Almost every country in the world has its own national meteorological service. The enormous volume of data from 191 member states and territories of the World Meteorological Organization (WMO) is gathered in the WMO’s headquarters in Geneva. More than 10,000 manned and automatic weather stations, upwards of 7,000 ships, over a hundred moored and 1,000 drifting buoys, hundreds of radar stations and more than 3,000 planes as well as weather balloons and drilling rigs measure the key parameters on land, on water and in the air all around the world. Satellites in polar and geostationary orbit complete the network. They are needed to keep an eye on the complex weather system as a whole.
Unique Advantage of MTG
Meteorologists are looking forward to MTG, the third generation of the Meteosat weather satellites. The European Meteorological Satellite Organisation EUMETSAT, together with the ESA, has contracted six satellites from Thales Alenia Space: four imagers and two sounders. OHB System in Bremen is responsible for the six satellite platforms and systems integration of the two sounders.
The meteorologists are looking forward to the results of the instruments that are being developed and built by OHB in Oberpfaffenhofen above all because they are new to European satellite meteorology.
The imagers use optical cameras to take images of the weather in considerably higher resolution than previously possible and transmit them to Earth faster. Weather forecasting is becoming far easier and more precise as a result. The two sounders have infra-red cameras and, for the first time, can sample the individual layers of the atmosphere from geostationary orbit. The measurements indicate the air temperature, wind speed and moisture in the different layers. “The meteorologists are looking forward to the results of the instruments that are being developed and built by OHB in Oberpfaffenhofen above all because they are new to European satellite meteorology. They are the highlight of the mission and give Europe a unique meteorological advantage,” explained Dr Rüdiger Schönfeld, MTG project manager at OHB in Bremen. While the first two generations of satellites were spinning satellites that took images of Europe, Africa and the Eastern Atlantic in strips, the MTG satellites, in geostationary orbit, will point constantly at their dedicated regions. They perform full scans every ten minutes and rapid scans every two and a half minutes. Plus the lightning imagers can detect storms. They also identify atmospheric trace substances.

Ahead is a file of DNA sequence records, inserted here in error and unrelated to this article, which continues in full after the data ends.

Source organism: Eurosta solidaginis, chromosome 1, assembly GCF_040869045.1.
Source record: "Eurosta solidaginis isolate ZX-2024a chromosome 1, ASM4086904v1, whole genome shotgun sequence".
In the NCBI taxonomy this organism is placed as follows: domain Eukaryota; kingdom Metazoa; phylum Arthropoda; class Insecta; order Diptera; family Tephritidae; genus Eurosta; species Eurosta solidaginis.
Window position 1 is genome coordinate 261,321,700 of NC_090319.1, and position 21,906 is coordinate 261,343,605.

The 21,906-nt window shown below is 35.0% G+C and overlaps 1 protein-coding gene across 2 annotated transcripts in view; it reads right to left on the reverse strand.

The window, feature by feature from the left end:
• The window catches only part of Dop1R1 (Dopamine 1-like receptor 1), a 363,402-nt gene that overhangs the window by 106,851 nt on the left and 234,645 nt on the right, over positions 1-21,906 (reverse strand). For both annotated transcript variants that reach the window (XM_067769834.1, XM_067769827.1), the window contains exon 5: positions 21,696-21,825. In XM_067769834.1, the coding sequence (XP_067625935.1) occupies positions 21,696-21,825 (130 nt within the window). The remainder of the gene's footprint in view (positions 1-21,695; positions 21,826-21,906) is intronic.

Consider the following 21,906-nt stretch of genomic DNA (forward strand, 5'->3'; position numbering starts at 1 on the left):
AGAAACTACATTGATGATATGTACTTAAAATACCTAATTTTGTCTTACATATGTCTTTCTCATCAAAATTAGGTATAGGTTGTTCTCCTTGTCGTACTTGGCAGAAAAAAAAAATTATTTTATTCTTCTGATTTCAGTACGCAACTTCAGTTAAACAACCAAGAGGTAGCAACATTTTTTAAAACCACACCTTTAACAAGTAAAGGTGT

The first MTG imager is slated for launch in 2021, followed by the first MTG sounder at the beginning of 2023. It is hoped that they will improve local forecasts and long-range forecasts in particular. This is of great interest not just for private individuals but entire branches of industry rely on the meteorologists’ forecasts. Indeed, it can be a matter of life and death; for instance, in the case of hurricane warnings. Farmers plan when to sow their crops based on the forecasts, renewable energy companies are interested in wind patterns and solar radiation, airlines and pilots rely on warnings about foggy conditions and wind at altitude. While it is unlikely that weather forecasting will ever be 100% accurate, the ultramodern MTG system will take the practice of weather forecasting a good deal closer to the goal of providing people and businesses with ever more precise and reliable forecasts.
Effects of Space Wheather
Not only is the weather on Earth hugely important, but weather events in space are too. Under ist Space Situational Awareness programme, the ESA has commissioned the definition of mission architectures enabling research into and the utilisation of space effects. As part of the Distributed Space Weather Sensor System D3S, the OHB Luxspace team recently evaluated on the ESA’s behalf which microsatellite constellations and instrumentation could be useful to research near-Earth space weather phenomena. In the context of the Enhanced Space Weather Monitoring System, the purpose of the D3S is to monitor the effects of space weather events, such as heightened solar activity, on the Earth’s environment, while a special spacecraft at Lagrange point L5 observes the sun.
The sun’s activities have huge effects on sensitive satellite electronics and can also interfere with telecommunications and electricity networks on Earth
This is also the starting point of the study that OHB in Bremen is currently working on with the aim of improving the forecasting of space weather phenomena for the ESA. The European Space Agency is planning a joint mission with NASA which envisions the placement of an American satellite at Lagrange point L1 and a European probe at Lagrange point L5. This allows the high-energy particles after solar storms to be viewed from the side, so to speak, and for their speed to be determined more accurately. “The satellite constellation would extend the warning time for space weather effects from a few hours at present to four or five days,” said OHB project manager Marc Scheper. “The sun’s activities have huge effects on sensitive satellite electronics and can also interfere with telecommunications and electricity networks on Earth,” added Scheper. Given a couple of days’ warning, satellite operators would, depending on the scale of the phenomena, at least have a chance to save their satellites by folding the solar panels or switching off the satellites altogether.